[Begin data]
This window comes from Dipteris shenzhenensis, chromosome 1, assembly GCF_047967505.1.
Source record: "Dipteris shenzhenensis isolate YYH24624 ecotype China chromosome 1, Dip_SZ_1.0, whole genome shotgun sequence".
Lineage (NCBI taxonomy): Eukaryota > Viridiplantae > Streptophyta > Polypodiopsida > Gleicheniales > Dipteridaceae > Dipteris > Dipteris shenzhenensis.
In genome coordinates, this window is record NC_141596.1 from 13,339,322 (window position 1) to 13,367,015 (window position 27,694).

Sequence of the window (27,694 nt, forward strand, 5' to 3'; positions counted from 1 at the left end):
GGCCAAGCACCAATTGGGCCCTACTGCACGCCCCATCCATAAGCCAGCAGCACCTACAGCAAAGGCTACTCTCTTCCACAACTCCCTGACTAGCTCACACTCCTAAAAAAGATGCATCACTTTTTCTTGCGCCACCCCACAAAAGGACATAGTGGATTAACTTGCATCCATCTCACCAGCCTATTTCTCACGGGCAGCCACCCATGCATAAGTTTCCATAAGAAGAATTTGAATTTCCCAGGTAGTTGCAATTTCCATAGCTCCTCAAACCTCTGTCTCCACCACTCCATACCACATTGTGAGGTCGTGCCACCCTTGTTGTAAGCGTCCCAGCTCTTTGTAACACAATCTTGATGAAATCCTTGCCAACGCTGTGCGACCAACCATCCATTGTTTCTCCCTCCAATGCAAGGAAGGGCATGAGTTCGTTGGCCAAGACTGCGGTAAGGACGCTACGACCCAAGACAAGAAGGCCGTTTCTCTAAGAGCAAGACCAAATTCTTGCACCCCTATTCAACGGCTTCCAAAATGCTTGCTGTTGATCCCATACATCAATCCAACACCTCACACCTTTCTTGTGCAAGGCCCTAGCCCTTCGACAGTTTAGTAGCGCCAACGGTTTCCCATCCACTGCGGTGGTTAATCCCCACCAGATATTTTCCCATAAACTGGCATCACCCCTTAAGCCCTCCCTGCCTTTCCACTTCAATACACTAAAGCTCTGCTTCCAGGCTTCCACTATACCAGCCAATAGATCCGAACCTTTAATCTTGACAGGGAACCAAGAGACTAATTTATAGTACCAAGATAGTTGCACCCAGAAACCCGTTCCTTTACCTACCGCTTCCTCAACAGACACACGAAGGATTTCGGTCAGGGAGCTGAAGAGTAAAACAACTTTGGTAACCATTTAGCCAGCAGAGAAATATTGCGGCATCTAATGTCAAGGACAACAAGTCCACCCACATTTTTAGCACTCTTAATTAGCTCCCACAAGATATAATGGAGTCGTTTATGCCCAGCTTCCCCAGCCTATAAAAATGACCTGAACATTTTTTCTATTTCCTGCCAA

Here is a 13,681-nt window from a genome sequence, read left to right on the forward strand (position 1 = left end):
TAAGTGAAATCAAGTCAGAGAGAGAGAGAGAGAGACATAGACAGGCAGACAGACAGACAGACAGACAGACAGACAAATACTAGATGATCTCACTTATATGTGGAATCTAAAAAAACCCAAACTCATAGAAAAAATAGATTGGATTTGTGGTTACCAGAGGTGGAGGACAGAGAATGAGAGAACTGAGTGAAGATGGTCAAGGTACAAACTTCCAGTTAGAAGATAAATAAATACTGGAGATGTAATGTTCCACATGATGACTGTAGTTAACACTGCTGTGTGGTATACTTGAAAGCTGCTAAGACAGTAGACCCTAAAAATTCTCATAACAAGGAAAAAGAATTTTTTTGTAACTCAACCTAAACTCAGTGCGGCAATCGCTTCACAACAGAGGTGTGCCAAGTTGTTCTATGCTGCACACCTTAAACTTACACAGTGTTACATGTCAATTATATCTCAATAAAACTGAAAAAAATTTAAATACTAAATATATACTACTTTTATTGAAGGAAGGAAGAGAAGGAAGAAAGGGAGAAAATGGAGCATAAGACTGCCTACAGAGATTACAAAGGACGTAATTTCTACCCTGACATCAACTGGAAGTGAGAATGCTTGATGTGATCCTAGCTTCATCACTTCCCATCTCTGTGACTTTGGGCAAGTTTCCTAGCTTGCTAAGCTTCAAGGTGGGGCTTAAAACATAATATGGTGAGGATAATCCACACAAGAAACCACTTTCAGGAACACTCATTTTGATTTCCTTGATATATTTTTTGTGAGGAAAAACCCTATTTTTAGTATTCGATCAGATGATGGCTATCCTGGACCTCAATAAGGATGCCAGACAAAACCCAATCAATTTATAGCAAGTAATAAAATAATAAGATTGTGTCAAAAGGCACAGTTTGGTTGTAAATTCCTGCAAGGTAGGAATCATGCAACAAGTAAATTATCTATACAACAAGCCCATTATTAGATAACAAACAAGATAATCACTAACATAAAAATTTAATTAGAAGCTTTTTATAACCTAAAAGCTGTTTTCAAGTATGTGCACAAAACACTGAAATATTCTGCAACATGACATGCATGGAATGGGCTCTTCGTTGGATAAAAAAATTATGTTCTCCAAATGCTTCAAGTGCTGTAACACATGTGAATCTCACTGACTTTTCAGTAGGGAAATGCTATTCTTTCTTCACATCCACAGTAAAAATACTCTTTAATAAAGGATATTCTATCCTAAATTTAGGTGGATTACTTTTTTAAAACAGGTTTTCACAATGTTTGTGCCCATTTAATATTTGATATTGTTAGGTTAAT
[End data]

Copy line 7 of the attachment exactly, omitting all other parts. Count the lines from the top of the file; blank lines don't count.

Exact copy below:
Here is a 13,681-nt window from a genome sequence, read left to right on the forward strand (position 1 = left end):